another one off, dispassionate. Fifteen? Keeping my eyes out for another attack, I said, “We got one. Banks and me. I lost Switch.”

“Saw him with Keddwen and Erdro just a second ago,” Siran said. “He looks like he’s about to piss himself.”

“Heard someone already did.” Ghen grinned.

I shook my head. “It wasn’t Switch. He’s just scared. What’s the score?”

Siran shrugged. “They’ve got four of ours, I think?” She rubbed her ruined nose with the back of her sword hand, ducked her head to look past Ghen.

“I counted at least five,” I said darkly. “We can’t spend five people to one of theirs. Banks and I caught one alone. Hammer and anvil.”

Ghen nodded. “I’d be fucking surprised if Pallino’s not done one in already. Bastard’s been working over the Sphinxes for five years now.”

“Come on,” I said. “Let’s go.”

The big myrmidon turned out to be right. We passed the locked-out body of the second gladiator sitting against one of the columns not far off, and my heart went a little lighter, then sank when we found the bodies. One was decidedly Keddwen, the local boy with the ropey hair who called Pallino

“boss.” The other was not Switch but a local girl who looked too much like Cat for my comfort. Only three left.

We found three more of our dead before we found the other gladiators— all men—standing back-to-back-to-back in a tight legionnaire’s triad. I had heard of such a thing, would see it countless times on many battlefields.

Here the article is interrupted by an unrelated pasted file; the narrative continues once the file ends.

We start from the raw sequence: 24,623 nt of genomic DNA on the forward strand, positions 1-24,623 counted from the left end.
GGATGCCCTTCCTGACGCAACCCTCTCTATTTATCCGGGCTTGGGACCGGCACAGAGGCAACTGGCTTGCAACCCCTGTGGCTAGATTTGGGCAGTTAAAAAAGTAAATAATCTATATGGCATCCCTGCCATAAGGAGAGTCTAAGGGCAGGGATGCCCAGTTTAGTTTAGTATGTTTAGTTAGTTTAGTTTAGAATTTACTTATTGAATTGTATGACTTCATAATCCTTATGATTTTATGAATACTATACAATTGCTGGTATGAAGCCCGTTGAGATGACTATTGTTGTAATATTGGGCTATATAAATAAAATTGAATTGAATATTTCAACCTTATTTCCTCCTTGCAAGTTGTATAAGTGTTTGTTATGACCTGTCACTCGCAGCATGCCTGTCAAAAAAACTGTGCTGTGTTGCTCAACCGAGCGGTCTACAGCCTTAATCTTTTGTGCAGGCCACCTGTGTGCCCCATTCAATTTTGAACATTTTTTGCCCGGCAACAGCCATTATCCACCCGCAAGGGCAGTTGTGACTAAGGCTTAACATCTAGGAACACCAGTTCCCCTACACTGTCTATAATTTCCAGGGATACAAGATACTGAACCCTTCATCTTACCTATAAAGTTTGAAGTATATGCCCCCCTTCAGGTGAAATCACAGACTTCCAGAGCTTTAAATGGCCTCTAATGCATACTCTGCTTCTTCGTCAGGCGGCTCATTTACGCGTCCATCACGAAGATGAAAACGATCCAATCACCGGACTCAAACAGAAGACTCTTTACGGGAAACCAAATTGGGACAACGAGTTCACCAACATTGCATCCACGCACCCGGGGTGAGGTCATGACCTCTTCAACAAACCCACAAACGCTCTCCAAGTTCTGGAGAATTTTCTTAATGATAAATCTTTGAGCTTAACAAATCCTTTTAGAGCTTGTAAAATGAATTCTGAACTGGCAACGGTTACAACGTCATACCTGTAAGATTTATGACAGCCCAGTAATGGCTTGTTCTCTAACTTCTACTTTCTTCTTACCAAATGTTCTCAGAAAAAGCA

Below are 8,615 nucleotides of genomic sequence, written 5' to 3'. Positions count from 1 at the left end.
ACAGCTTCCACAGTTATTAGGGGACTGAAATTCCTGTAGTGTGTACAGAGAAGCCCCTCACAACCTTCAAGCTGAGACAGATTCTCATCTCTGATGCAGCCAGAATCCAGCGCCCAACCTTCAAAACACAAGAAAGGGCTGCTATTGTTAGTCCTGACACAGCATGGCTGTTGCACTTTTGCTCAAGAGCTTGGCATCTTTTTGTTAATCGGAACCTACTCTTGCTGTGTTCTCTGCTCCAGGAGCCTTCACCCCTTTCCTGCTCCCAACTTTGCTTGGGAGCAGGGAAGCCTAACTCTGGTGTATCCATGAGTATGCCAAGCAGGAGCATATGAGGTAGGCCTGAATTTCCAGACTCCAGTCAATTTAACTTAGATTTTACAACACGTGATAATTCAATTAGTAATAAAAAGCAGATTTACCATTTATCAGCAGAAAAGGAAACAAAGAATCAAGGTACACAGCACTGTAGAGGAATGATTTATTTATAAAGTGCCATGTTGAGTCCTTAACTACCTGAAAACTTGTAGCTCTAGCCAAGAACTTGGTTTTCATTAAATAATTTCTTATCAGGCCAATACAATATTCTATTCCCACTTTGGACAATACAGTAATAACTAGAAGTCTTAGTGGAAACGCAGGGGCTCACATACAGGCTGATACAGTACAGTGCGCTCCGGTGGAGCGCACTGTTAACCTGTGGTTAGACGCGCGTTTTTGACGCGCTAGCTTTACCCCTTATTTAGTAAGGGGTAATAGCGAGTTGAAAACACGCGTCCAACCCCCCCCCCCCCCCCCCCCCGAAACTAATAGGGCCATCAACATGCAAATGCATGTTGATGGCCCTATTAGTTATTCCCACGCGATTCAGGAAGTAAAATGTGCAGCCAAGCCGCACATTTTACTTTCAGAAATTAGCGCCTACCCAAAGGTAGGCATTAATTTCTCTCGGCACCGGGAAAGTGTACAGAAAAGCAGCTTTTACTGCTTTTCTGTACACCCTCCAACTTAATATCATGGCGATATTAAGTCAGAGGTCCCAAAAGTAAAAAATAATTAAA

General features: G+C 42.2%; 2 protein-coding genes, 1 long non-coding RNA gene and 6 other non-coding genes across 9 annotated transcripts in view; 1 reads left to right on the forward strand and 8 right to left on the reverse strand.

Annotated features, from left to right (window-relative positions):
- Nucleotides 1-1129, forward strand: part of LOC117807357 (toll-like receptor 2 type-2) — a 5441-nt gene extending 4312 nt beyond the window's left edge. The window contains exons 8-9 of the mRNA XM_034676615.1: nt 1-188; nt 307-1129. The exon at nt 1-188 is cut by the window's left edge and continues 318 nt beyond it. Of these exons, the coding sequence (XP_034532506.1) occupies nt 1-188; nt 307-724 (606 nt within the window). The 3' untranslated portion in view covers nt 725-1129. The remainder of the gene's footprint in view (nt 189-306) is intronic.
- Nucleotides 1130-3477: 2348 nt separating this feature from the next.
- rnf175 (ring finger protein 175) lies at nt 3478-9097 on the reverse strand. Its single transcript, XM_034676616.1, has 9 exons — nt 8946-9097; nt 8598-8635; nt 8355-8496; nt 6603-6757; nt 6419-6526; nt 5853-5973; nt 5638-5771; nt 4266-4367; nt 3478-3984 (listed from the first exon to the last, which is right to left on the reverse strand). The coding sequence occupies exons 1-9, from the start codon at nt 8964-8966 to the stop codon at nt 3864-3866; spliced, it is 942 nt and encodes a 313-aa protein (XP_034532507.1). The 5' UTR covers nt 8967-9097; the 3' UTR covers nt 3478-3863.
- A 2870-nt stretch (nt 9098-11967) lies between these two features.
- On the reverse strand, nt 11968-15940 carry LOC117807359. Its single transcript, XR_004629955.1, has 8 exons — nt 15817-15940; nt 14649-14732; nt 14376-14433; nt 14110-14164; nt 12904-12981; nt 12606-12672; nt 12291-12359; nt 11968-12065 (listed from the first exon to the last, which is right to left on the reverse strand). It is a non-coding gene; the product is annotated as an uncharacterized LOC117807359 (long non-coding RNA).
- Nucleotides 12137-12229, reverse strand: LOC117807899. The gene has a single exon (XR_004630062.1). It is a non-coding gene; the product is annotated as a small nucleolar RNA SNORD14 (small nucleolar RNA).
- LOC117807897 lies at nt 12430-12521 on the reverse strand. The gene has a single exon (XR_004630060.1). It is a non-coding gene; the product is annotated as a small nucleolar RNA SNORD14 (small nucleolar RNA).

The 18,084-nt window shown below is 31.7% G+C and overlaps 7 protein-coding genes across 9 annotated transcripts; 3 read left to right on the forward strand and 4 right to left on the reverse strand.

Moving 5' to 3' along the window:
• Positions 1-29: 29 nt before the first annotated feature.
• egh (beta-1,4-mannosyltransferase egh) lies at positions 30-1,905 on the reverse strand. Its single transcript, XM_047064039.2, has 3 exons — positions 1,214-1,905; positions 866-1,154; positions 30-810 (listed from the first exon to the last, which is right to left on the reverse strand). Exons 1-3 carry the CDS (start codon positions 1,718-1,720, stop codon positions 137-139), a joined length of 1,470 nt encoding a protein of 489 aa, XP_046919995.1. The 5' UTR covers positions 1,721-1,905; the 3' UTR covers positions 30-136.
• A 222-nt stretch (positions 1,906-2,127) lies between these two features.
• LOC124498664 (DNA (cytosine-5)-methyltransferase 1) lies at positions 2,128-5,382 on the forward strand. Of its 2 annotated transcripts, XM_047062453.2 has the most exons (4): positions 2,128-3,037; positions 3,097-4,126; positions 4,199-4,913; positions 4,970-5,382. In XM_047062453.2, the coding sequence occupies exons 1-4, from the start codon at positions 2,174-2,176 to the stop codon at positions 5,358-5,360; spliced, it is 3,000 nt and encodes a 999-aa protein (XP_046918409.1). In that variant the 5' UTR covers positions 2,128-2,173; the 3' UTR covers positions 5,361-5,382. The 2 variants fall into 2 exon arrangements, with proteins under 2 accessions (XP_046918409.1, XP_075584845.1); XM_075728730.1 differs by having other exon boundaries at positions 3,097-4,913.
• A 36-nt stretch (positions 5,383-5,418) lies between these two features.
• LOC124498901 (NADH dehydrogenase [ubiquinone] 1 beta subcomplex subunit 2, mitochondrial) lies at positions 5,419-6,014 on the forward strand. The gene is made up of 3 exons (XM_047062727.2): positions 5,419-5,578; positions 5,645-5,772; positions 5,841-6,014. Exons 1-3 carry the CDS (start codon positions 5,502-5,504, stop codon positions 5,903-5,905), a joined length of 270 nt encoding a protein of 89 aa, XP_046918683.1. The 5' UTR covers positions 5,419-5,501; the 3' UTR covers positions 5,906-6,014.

The proud soldiers of the Emperor’s service: white ceramic gleaming, crimson surcoats snapping about their knees, their faceless white visors impassive in the face of incredible challenge. The Cielcin, whiter still,

pressing in on them from all sides. It was we who pressed here, ducking behind pillars to avoid plasma fire. One of the three men had lost his lance and held one of our swords in each hand.

The crowd above, I realized, had gone oddly quiet, holding their

collective breath. I’d fouled my count somewhere in the struggle. Thirteen of us remained at a glance. There was Switch, huddled, crouched in the

shadow of a pillar with Kiri. I breathed a sigh of relief. “The fuck’s

everyone standing around for?” Ghen barked. “They’ll drop the pillars if we don’t move.”

I didn’t have time to ask what this meant, for Pallino shouted, “They’ll have to come to us.”

“That’s not going to happen!” Siran snapped. I agreed with her.

A series of ratcheting clicks sounded deep in the floor below us, and

with a grinding roar the concrete pillars began to sink. They would descend until they were flush with the level of the floor, leaving us exposed. I glared at Pallino, at Ghen, looking round. “We have to go now, or they’ll be able to pick us off at their leisure.”

“At their leisure?” Pallino repeated, scorn evident in his tone. “That’s what this is, boy. That’s what this all is.”

“Fine,” I snarled, turning to Ghen. “I’ll do it. You with me?”

The big man looked down at me, brows furrowed beneath the lip of his helmet. He nodded. “We’re running out of time anyway.”

“Me too,” Siran said. “What’s the plan?”

I hefted my shield. “Leave the one with the swords for last.”